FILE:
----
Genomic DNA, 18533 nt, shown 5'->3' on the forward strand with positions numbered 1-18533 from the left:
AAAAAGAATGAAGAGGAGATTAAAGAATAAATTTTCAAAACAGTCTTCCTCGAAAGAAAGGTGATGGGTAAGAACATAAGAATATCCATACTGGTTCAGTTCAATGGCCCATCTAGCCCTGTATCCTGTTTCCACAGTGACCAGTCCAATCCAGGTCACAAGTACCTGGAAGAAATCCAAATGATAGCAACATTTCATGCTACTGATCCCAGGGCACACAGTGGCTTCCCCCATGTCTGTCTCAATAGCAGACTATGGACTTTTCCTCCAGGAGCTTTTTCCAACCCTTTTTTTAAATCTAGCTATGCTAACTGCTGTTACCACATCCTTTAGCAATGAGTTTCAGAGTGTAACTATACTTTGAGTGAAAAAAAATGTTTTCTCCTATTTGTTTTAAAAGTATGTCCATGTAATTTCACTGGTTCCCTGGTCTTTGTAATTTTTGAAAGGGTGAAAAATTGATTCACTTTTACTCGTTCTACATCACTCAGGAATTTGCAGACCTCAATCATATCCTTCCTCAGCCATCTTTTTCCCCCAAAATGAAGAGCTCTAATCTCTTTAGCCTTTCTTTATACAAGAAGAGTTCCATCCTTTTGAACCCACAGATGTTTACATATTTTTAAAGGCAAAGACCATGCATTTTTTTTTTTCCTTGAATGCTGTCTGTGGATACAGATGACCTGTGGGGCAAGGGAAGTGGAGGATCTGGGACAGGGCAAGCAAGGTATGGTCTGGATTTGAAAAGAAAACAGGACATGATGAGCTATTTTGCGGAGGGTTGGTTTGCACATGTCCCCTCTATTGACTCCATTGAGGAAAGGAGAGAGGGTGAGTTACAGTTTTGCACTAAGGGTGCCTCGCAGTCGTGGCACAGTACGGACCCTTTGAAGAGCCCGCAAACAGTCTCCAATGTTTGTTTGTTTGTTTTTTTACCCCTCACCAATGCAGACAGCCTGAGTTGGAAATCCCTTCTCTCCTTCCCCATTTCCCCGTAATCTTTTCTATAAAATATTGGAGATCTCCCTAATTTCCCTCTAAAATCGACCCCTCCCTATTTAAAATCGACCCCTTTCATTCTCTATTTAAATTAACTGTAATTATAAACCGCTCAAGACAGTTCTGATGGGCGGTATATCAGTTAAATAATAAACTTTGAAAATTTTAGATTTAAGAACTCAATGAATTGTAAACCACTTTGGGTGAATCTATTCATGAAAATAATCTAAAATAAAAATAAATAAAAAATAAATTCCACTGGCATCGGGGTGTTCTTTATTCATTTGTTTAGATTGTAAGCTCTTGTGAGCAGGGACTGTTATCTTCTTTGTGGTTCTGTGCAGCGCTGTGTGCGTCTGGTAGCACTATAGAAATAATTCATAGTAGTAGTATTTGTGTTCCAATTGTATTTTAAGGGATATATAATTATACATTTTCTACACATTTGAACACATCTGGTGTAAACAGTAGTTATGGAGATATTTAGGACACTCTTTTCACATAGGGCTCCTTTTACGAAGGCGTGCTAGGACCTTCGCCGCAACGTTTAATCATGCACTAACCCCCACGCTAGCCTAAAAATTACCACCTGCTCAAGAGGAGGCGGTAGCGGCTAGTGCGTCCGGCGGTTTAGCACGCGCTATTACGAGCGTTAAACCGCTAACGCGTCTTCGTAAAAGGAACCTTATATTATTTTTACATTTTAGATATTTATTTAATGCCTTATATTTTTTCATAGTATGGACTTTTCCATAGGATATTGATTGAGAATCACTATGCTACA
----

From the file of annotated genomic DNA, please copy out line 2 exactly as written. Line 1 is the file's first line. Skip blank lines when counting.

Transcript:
AAAAAGAATGAAGAGGAGATTAAAGAATAAATTTTCAAAACAGTCTTCCTCGAAAGAAAGGTGATGGGTAAGAACATAAGAATATCCATACTGGTTCAGTTCAATGGCCCATCTAGCCCTGTATCCTGTTTCCACAGTGACCAGTCCAATCCAGGTCACAAGTACCTGGAAGAAATCCAAATGATAGCAACATTTCATGCTACTGATCCCAGGGCACACAGTGGCTTCCCCCATGTCTGTCTCAATAGCAGACTATGGACTTTTCCTCCAGGAGCTTTTTCCAACCCTTTTTTTAAATCTAGCTATGCTAACTGCTGTTACCACATCCTTTAGCAATGAGTTTCAGAGTGTAACTATACTTTGAGTGAAAAAAAATGTTTTCTCCTATTTGTTTTAAAAGTATGTCCATGTAATTTCACTGGTTCCCTGGTCTTTGTAATTTTTGAAAGGGTGAAAAATTGATTCACTTTTACTCGTTCTACATCACTCAGGAATTTGCAGACCTCAATCATATCCTTCCTCAGCCATCTTTTTCCCCCAAAATGAAGAGCTCTAATCTCTTTAGCCTTTCTTTATACAAGAAGAGTTCCATCCTTTTGAACCCACAGATGTTTACATATTTTTAAAGGCAAAGACCATGCATTTTTTTTTTTCCTTGAATGCTGTCTGTGGATACAGATGACCTGTGGGGCAAGGGAAGTGGAGGATCTGGGACAGGGCAAGCAAGGTATGGTCTGGATTTGAAAAGAAAACAGGACATGATGAGCTATTTTGCGGAGGGTTGGTTTGCACATGTCCCCTCTATTGACTCCATTGAGGAAAGGAGAGAGGGTGAGTTACAGTTTTGCACTAAGGGTGCCTCGCAGTCGTGGCACAGTACGGACCCTTTGAAGAGCCCGCAAACAGTCTCCAATGTTTGTTTGTTTGTTTTTTTACCCCTCACCAATGCAGACAGCCTGAGTTGGAAATCCCTTCTCTCCTTCCCCATTTCCCCGTAATCTTTTCTATAAAATATTGGAGATCTCCCTAATTTCCCTCTAAAATCGACCCCTCCCTATTTAAAATCGACCCCTTTCATTCTCTATTTAAATTAACTGTAATTATAAACCGCTCAAGACAGTTCTGATGGGCGGTATATCAGTTAAATAATAAACTTTGAAAATTTTAGATTTAAGAACTCAATGAATTGTAAACCACTTTGGGTGAATCTATTCATGAAAATAATCTAAAATAAAAATAAATAAAAAATAAATTCCACTGGCATCGGGGTGTTCTTTATTCATTTGTTTAGATTGTAAGCTCTTGTGAGCAGGGACTGTTATCTTCTTTGTGGTTCTGTGCAGCGCTGTGTGCGTCTGGTAGCACTATAGAAATAATTCATAGTAGTAGTATTTGTGTTCCAATTGTATTTTAAGGGATATATAATTATACATTTTCTACACATTTGAACACATCTGGTGTAAACAGTAGTTATGGAGATATTTAGGACACTCTTTTCACATAGGGCTCCTTTTACGAAGGCGTGCTAGGACCTTCGCCGCAACGTTTAATCATGCACTAACCCCCACGCTAGCCTAAAAATTACCACCTGCTCAAGAGGAGGCGGTAGCGGCTAGTGCGTCCGGCGGTTTAGCACGCGCTATTACGAGCGTTAAACCGCTAACGCGTCTTCGTAAAAGGAACCTTATATTATTTTTACATTTTAGATATTTATTTAATGCCTTATATTTTTTCATAGTATGGACTTTTCCATAGGATATTGATTGAGAATCACTATGCTACA